A train derailment yesterday morning in Southwest Detroit knocked down a power line, leaving about a thousand residential and commercial DTE Energy customers without electricity and internet for about eight hours. It is unclear what caused the derailment of the Canadian National train, which included several autoracks (the train cars that carry car-cars, a.k.a., car-ception). While it was initially reported that the train was carrying hazardous materials, CN said in a prepared statement that four empty cars contained only “residual traces of liquid asphalt.” CN said there were no injuries, thanked first responders, and, in characteristically Canadian deference, apologized for the inconvenience.
This incident is useful in understanding the current state— and possible future- of our nation’s deteriorating and outdated infrastructure. Our current infrastructure is only minimally fault-tolerant and is utterly susceptible to the threats of increasingly severe weather or other disruptions.
Like, you know, trains running off the tracks and wrecking your stuff.
This is typically a matter of how infrastructure is physically built. Note in the above picture that these utility poles appear pretty spindly. They’re also made out of wood. Utility poles as they exist today are virtually the same as they were first conceived to carry telegraph wires more than a century and a half ago. It’s frankly an outdated techology. Worse, a lot of these poles are coated with creosote for added longevity and insect resistance. Creosote is highly toxic and also super flammable.
By DTE’s own estimates, 62% of its own outages are “caused” by weather. I put quotation marks there because this is based on the assumption that these outages are unavoidable. They’re not unavoidable if infrastructure is built to withstand— or bypass- these dangers. Increasing resilience has been an important rallying point in recent years as part of the climate change discussion. I’ve examined this issue before, noting that spending to mitigate and adapt to climate change is far cheaper than doing nothing about it.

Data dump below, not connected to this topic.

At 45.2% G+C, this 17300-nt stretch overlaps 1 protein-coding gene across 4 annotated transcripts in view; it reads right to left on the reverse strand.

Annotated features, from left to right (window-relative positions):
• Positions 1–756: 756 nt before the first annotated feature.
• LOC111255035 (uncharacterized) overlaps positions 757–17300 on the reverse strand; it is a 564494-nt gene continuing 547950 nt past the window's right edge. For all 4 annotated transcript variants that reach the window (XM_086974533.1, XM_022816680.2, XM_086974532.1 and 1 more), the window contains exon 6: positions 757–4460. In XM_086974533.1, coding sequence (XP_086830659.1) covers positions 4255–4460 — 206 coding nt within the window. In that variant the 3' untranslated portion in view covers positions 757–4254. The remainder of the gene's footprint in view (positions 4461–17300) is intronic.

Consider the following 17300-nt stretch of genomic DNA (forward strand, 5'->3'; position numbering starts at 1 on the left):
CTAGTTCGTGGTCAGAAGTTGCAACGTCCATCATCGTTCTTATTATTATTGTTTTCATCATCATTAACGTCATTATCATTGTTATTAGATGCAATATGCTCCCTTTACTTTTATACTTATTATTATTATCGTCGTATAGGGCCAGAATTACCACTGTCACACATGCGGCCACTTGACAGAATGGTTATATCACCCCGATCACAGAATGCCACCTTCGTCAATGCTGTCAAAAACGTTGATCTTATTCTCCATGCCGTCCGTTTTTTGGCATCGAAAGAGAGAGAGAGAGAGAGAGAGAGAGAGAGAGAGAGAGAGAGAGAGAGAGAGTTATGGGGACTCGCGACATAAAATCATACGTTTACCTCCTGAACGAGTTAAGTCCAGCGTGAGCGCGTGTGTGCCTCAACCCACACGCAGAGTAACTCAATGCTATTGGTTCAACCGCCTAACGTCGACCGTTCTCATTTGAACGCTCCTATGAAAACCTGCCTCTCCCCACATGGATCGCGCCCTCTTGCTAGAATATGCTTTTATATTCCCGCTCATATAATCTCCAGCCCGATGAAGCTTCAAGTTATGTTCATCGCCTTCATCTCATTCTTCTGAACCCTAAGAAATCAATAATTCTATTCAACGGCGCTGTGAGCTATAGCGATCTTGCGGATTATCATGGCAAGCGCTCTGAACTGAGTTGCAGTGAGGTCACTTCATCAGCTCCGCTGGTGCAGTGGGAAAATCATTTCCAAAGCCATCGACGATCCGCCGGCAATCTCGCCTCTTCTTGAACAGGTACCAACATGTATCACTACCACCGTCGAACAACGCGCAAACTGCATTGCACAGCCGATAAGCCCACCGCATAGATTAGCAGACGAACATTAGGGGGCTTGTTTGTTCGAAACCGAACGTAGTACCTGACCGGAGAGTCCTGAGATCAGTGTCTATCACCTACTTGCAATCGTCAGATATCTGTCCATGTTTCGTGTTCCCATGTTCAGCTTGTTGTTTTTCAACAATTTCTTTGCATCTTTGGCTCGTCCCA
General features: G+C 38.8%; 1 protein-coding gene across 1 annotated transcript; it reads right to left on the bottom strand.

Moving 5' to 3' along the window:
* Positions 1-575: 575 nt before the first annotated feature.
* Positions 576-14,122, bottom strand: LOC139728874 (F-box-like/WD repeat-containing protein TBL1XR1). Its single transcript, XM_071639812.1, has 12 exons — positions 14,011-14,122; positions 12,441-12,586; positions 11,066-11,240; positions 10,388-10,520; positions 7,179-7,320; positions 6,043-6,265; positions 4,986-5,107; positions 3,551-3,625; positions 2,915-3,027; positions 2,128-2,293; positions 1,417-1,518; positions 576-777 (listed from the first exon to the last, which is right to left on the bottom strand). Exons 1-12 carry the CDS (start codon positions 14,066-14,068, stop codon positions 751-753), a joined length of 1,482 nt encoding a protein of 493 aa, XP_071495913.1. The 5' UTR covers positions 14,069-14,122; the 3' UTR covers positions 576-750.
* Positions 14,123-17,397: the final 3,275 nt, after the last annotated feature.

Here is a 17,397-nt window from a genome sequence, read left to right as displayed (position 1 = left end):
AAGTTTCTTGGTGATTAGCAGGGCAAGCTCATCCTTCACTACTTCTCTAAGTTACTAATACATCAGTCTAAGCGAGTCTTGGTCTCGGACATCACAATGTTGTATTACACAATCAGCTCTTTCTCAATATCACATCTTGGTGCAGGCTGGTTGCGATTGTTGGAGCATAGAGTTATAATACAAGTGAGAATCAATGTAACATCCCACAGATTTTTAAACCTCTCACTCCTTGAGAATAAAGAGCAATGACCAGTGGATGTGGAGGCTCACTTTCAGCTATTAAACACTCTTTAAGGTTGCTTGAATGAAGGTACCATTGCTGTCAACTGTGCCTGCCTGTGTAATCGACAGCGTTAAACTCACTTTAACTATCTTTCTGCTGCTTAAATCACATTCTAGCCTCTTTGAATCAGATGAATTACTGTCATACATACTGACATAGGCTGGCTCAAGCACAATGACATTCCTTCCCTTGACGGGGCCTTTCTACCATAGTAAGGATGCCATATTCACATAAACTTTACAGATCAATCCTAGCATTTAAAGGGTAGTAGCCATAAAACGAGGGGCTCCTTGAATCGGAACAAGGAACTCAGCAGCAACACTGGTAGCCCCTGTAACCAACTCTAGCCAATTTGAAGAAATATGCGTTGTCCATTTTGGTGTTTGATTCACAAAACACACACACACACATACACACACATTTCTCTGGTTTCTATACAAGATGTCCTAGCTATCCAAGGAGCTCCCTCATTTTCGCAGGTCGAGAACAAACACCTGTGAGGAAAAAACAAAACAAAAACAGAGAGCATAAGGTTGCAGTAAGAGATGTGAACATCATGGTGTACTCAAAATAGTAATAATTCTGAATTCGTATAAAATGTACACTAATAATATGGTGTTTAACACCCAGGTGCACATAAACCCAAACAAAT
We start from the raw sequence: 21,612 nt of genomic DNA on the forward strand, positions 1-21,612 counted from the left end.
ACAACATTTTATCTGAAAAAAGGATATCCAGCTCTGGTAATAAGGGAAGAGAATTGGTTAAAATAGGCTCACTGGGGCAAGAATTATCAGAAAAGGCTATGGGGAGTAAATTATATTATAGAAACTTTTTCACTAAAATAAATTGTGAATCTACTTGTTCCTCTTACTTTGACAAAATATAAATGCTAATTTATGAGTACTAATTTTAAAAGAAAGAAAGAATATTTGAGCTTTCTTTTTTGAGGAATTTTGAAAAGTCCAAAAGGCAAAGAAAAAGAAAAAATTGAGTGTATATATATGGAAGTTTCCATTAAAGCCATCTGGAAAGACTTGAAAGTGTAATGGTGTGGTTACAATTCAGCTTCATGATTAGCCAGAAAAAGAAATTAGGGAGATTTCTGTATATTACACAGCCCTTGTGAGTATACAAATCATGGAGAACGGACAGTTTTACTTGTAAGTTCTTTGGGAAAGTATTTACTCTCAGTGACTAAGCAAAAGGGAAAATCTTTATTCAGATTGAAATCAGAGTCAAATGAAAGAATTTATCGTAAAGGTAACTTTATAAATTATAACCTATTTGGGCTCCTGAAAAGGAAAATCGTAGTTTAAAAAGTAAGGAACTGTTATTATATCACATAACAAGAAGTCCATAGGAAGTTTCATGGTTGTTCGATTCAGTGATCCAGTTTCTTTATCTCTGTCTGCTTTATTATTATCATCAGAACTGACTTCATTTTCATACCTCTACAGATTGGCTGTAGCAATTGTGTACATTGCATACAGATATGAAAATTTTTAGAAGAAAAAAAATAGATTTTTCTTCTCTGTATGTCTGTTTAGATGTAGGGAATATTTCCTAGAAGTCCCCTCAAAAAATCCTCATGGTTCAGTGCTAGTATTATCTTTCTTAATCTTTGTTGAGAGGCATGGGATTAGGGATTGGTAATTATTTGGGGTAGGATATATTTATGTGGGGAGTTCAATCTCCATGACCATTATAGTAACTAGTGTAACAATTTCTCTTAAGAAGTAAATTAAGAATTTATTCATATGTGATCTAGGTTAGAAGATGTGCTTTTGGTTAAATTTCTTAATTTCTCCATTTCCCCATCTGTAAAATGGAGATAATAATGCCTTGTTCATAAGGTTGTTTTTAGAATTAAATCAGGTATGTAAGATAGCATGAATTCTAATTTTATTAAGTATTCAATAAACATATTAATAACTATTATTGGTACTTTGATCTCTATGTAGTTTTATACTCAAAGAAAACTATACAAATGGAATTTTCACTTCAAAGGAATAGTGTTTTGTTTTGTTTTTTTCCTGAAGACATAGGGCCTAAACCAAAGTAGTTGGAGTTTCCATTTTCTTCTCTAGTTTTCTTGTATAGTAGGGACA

In 2003, Florida’s Public Service Commission noted that only 1.3% of its total lines were underground. The PSC estimated the cost of undergrounding all distribution and feeder lines at just shy of $100 billion. Funding this from ratepayers, the PSC said in the report, would more or less double utility costs per kilowatt hour. (Florida is an electric-heavy state given the high cooling load since it’s a very warm climate).
But hurricane damages in 2004, one of the most costly years ever, exceeded $42 billion. Hurricane Harvey cost nearly three times more. A significant portion of this is damage to public infrastructure. Recent estimates from California-based PG&E suggest that undergrounding could cost up to $5 million per mile. The cost is probably much lower if this work is done concurrently with things like street or sewer replacement, which itself makes the case for better integrating long-term infrastructure planning.
Since streets are maintained by cities and investor-owned utilities operate in a grey area– usually having a legal monopoly but being required to maintain certain infrastructure at a certain level of reliability- this is no small feat. But even without climate change intensifying weather and storms, it’s worth it for the sake of saving trillions of dollars from cash-strapped governments over the otherwise long lifespan of built infrastructure.
DTE declined to provide more granular detail on why knocking out this one power line caused a neighborhood-wide outage. But that such a large outage is possible from knocking out one single power line seems to be cause for concern, especially given the possibility of increasingly severe weather events. Seems as though there could be multiple points to connect the Hubbard Farms power grid with the outside world than this one connection on Scotten St. Or perhaps battery backups. Or solar panels. Or, you know, any number of things.
(The Florida PSC and Comcast did not respond to requests for comment.)